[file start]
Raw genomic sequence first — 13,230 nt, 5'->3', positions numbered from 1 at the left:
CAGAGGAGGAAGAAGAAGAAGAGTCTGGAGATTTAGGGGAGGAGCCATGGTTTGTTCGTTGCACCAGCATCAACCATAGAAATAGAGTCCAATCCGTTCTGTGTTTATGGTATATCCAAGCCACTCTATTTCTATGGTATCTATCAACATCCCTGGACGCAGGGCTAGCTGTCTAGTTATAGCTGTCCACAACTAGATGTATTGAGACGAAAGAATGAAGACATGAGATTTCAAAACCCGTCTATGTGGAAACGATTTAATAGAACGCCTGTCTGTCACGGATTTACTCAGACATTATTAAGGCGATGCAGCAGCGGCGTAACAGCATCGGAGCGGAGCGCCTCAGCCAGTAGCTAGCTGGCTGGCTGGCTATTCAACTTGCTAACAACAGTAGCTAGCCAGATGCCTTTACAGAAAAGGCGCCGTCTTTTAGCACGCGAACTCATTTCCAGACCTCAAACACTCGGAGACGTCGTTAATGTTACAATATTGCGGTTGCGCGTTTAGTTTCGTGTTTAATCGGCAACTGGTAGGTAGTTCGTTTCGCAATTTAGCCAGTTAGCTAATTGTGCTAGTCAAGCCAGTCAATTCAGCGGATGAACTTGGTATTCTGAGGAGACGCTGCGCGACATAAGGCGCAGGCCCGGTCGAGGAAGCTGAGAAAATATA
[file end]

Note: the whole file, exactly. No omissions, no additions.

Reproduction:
Raw genomic sequence first — 13,230 nt, 5'->3', positions numbered from 1 at the left:
CAGAGGAGGAAGAAGAAGAAGAGTCTGGAGATTTAGGGGAGGAGCCATGGTTTGTTCGTTGCACCAGCATCAACCATAGAAATAGAGTCCAATCCGTTCTGTGTTTATGGTATATCCAAGCCACTCTATTTCTATGGTATCTATCAACATCCCTGGACGCAGGGCTAGCTGTCTAGTTATAGCTGTCCACAACTAGATGTATTGAGACGAAAGAATGAAGACATGAGATTTCAAAACCCGTCTATGTGGAAACGATTTAATAGAACGCCTGTCTGTCACGGATTTACTCAGACATTATTAAGGCGATGCAGCAGCGGCGTAACAGCATCGGAGCGGAGCGCCTCAGCCAGTAGCTAGCTGGCTGGCTGGCTATTCAACTTGCTAACAACAGTAGCTAGCCAGATGCCTTTACAGAAAAGGCGCCGTCTTTTAGCACGCGAACTCATTTCCAGACCTCAAACACTCGGAGACGTCGTTAATGTTACAATATTGCGGTTGCGCGTTTAGTTTCGTGTTTAATCGGCAACTGGTAGGTAGTTCGTTTCGCAATTTAGCCAGTTAGCTAATTGTGCTAGTCAAGCCAGTCAATTCAGCGGATGAACTTGGTATTCTGAGGAGACGCTGCGCGACATAAGGCGCAGGCCCGGTCGAGGAAGCTGAGAAAATATA